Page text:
1 Our Sample Application – My-Memo

Our main goal is to start writing real code as fast as possible. Therefore, we keep the specification of the application we are going to develop as simple as possible.

Similar to the ubiquitous todo list applications[1], we will write a simple program that stores memos – small notes that we want to remember.

Figure 1-1 is showing a screen shot of this application. There we have a text field labeled Add Memo where you can enter the description of the memo that should be stored.
After entering it, clicking the add button will create a new memo in the list below.

The list contains the description and the creation date for each memo. Furthermore, there is also a button labeled Reset list. Its purpose is to delete all entries in the list of memos.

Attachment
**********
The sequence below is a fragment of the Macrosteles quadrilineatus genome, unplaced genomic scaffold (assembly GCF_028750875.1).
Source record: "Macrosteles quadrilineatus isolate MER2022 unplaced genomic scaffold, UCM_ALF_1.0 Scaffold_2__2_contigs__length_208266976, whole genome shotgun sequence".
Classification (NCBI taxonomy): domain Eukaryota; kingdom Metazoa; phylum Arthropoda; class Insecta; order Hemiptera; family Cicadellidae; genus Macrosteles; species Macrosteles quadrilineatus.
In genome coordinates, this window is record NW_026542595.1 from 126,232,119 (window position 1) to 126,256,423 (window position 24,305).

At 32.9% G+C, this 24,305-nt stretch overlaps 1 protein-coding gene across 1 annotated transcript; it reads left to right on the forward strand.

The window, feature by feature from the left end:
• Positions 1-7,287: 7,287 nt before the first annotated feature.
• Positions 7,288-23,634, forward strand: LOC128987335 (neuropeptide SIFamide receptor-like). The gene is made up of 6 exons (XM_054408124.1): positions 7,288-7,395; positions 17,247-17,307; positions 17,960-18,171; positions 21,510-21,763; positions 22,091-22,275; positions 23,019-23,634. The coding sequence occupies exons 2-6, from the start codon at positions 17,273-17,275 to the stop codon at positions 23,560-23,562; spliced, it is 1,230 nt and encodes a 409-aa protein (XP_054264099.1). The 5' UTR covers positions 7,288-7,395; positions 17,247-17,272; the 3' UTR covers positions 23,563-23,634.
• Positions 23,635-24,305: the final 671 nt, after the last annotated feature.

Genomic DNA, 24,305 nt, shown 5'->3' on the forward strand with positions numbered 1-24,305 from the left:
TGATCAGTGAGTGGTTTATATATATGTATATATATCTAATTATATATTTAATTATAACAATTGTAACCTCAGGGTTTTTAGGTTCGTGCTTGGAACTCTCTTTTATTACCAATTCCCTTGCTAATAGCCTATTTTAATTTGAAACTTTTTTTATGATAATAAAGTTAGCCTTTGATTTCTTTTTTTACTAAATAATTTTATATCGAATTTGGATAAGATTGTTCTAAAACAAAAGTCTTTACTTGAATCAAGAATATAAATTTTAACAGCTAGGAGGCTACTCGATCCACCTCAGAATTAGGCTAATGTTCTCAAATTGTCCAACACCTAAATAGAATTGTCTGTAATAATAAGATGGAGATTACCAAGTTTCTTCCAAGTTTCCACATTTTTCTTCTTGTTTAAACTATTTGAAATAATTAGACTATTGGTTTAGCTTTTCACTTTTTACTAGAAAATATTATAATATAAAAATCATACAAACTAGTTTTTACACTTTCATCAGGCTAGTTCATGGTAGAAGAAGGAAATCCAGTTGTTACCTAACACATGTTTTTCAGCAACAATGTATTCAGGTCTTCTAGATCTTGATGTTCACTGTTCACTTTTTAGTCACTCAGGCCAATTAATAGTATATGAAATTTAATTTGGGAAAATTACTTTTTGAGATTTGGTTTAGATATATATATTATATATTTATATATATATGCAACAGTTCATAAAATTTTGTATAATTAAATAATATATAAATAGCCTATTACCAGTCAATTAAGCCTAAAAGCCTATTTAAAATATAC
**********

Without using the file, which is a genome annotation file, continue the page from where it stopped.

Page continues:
There is a reason why we are using an application as simple as this: we want to introduce you to a lot of different technologies in this book by writing this app for each one of these. As the application is easy to write, we can quickly teach you the differences between each technology used. There’s also another benefit: as we are adding new technologies in the order they have been introduced first, you also get an idea of the historical changes of the Java EE standard.

One topic we are not covering though: we won’t persist the memos in a database. To simplify the code event further, we will just store the memos in the current user session. The standard for doing so is called JPA (Java Persistence API). As it is a rather big topic itself, we might cover it in a upcoming dedicated book.

That’s about it. Doesn’t sound like a lot, but you will see it will be enough to learn a lot about Java EE.

Now let’s start coding!

Screen shot of our sample application
Fig. 1-1 Screenshot of our sample application


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  1. Google is showing about 1 billion hits for the search term "todo list app" (May 2015)